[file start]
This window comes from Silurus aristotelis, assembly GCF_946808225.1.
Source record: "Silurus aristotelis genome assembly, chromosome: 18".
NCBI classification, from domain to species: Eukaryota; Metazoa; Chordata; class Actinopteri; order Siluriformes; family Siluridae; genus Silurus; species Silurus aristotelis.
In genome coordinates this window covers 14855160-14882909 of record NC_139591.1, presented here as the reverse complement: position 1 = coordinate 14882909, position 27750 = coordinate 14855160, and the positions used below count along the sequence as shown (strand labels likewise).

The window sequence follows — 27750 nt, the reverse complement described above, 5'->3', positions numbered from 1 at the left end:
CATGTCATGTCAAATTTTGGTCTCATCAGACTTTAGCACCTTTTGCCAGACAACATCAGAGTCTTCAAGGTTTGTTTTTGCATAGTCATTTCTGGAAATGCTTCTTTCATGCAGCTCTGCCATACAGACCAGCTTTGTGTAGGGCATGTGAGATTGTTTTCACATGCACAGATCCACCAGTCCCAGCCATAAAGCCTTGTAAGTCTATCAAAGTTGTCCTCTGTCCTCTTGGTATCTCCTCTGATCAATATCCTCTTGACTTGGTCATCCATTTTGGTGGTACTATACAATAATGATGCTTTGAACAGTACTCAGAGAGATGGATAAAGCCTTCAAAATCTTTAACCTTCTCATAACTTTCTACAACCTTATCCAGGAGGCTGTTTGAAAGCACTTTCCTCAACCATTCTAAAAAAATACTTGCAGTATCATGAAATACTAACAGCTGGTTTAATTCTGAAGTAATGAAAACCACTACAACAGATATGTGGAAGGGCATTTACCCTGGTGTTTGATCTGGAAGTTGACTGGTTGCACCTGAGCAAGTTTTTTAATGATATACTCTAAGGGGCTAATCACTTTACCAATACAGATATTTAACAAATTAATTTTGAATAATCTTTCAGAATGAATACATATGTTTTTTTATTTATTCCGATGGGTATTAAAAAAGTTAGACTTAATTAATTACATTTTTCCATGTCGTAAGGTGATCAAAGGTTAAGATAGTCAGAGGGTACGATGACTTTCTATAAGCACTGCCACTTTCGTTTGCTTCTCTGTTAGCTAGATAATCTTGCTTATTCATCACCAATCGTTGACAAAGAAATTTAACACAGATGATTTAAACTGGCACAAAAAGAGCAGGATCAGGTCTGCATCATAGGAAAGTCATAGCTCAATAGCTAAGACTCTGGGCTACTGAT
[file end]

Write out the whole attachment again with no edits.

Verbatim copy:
This window comes from Silurus aristotelis, assembly GCF_946808225.1.
Source record: "Silurus aristotelis genome assembly, chromosome: 18".
NCBI classification, from domain to species: Eukaryota; Metazoa; Chordata; class Actinopteri; order Siluriformes; family Siluridae; genus Silurus; species Silurus aristotelis.
In genome coordinates this window covers 14855160-14882909 of record NC_139591.1, presented here as the reverse complement: position 1 = coordinate 14882909, position 27750 = coordinate 14855160, and the positions used below count along the sequence as shown (strand labels likewise).

The window sequence follows — 27750 nt, the reverse complement described above, 5'->3', positions numbered from 1 at the left end:
CATGTCATGTCAAATTTTGGTCTCATCAGACTTTAGCACCTTTTGCCAGACAACATCAGAGTCTTCAAGGTTTGTTTTTGCATAGTCATTTCTGGAAATGCTTCTTTCATGCAGCTCTGCCATACAGACCAGCTTTGTGTAGGGCATGTGAGATTGTTTTCACATGCACAGATCCACCAGTCCCAGCCATAAAGCCTTGTAAGTCTATCAAAGTTGTCCTCTGTCCTCTTGGTATCTCCTCTGATCAATATCCTCTTGACTTGGTCATCCATTTTGGTGGTACTATACAATAATGATGCTTTGAACAGTACTCAGAGAGATGGATAAAGCCTTCAAAATCTTTAACCTTCTCATAACTTTCTACAACCTTATCCAGGAGGCTGTTTGAAAGCACTTTCCTCAACCATTCTAAAAAAATACTTGCAGTATCATGAAATACTAACAGCTGGTTTAATTCTGAAGTAATGAAAACCACTACAACAGATATGTGGAAGGGCATTTACCCTGGTGTTTGATCTGGAAGTTGACTGGTTGCACCTGAGCAAGTTTTTTAATGATATACTCTAAGGGGCTAATCACTTTACCAATACAGATATTTAACAAATTAATTTTGAATAATCTTTCAGAATGAATACATATGTTTTTTTATTTATTCCGATGGGTATTAAAAAAGTTAGACTTAATTAATTACATTTTTCCATGTCGTAAGGTGATCAAAGGTTAAGATAGTCAGAGGGTACGATGACTTTCTATAAGCACTGCCACTTTCGTTTGCTTCTCTGTTAGCTAGATAATCTTGCTTATTCATCACCAATCGTTGACAAAGAAATTTAACACAGATGATTTAAACTGGCACAAAAAGAGCAGGATCAGGTCTGCATCATAGGAAAGTCATAGCTCAATAGCTAAGACTCTGGGCTACTGAT